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Community Champion

Re: Does Adaptive Exam Devalue the CISSP?


@denbestenwrote:
@meinckewrote:

CAT in no way nullifies brain dumping. CAT still draws from a pool of questions. If somebody gets their hands on the test bank then they can just as easily memorize the questions as they would with a traditional test. Only exam security and frequent rotation of questions can combat dumping.


No question that brain dumping remains possible, but it is also less fruitful for one simple reason. Now they will only get 100 to 150 questions from the bank, whereas they linear test guaranteed them 250 questions.  So, the question bank is a bit more protected than it was.

 

There are a few more techniques that can be used to defend an exam, as this article describes.


I should have know never to convey 'never' as there's always going to be a work-a-round somewhere. I just think that ISC2 does a great job of mitigation. I used Shon Harris and ISC2 approved materials. I encountered no similar questions from any of the practice test questions. But knowing what the subject matter is, is always a great guide. But if you have the experience, you should be fine with passing this test. I just didn't see the big deal. I am glad that I only had to sit for the 2 hours (maybe less) but I could have certainly enhanced my tendency to lose interest with a couple of caffeine pills or a couple of strong lattes if the 250-question test was still a requirement.

 

Nice article attached as well. I think that it's a good thing if all the major vendors collaborated to thwart the cheating on industry tests. It hurts me as an IT Security professional.

 

 

 

 

Lamont Robertson
M.S., M.A., CISSP, CISM, CISA, CRISC
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Advocate I

Re: Does Adaptive Exam Devalue the CISSP?

Raymond,

 


@meinckewrote:

Here's the thing I think proponents of CAT are missing; the 6-hour exam was a right of passage. The length of the exam was something to be respected. I could tell someone who didn't know anything about IT or security that I had to sit for a 6-hour test with only 90 seconds to spare between questions and they would genuinely be impressed.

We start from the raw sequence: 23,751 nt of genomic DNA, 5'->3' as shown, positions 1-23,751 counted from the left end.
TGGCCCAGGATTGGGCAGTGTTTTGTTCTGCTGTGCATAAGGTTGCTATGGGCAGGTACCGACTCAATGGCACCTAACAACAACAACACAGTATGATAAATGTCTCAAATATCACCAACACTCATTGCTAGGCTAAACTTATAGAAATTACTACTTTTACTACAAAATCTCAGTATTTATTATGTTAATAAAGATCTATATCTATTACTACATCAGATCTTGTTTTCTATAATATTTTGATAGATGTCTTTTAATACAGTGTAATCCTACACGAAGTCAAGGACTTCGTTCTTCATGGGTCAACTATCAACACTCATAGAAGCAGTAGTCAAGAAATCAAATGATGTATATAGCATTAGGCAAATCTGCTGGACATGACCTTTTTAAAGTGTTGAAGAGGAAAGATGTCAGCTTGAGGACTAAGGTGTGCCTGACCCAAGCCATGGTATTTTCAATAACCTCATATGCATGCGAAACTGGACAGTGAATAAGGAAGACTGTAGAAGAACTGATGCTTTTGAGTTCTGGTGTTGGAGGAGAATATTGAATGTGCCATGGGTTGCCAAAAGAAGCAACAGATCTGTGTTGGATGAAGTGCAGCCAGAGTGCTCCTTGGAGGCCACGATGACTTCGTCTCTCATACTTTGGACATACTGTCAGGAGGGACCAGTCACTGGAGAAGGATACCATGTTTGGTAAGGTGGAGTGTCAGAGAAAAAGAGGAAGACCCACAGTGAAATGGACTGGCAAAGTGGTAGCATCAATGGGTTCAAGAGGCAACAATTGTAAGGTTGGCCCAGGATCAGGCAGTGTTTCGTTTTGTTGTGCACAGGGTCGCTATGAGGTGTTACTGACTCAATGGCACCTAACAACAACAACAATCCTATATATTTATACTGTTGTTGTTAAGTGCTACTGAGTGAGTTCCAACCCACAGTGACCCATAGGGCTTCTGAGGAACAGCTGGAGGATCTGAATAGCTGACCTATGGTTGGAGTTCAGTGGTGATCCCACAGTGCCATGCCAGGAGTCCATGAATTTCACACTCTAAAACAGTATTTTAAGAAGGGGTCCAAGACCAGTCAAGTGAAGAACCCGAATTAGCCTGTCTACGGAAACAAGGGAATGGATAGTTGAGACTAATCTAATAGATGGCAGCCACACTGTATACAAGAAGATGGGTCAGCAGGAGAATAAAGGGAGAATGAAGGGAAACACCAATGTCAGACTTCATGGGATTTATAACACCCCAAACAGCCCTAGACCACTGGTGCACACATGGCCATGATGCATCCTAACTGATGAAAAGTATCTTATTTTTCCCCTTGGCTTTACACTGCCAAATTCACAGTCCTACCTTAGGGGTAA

It's not nearly as impressive to say that your exam ended early because an algorithm determined you'd pass a longer test.


I agree with you whole heartedly.  There are many things that I have participated in that I feel were a rite of passage from the paper CISSP, to courses I took in the military before they went from practical to CBT/CAT.  The experience of the paper test for the CISSP (and concentrations) unreasonably bled into to the perception of how grueling the material knowledge itself was.

 

When I take a deep breath and let that nostalgia subside, I come to my senses. 

 

There is no CISSP domain requirement that we have to be able to hold our pee, grit out arthritic pain, or stave off diabetic distress for 6 hours. 

 

When the CAT eliminates questions from the test and the test-taker reaches a passing score quicker, it was the easier questions that were skipped.  What is the point of asking a test taker several leading questions from “2+2=x” to “y=mx+b”, when they are able to jump right to solving questions involving Multivariate Quadratics?

 

Sincerely,

 

Eric B.

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Newcomer I

Re: Does Adaptive Exam Devalue the CISSP?


@Baechlewrote:

Raymond,

 


@meinckewrote:

Here's the thing I think proponents of CAT are missing; the 6-hour exam was a right of passage. The length of the exam was something to be respected. I could tell someone who didn't know anything about IT or security that I had to sit for a 6-hour test with only 90 seconds to spare between questions and they would genuinely be impressed. 

 

It's not nearly as impressive to say that your exam ended early because an algorithm determined you'd pass a longer test.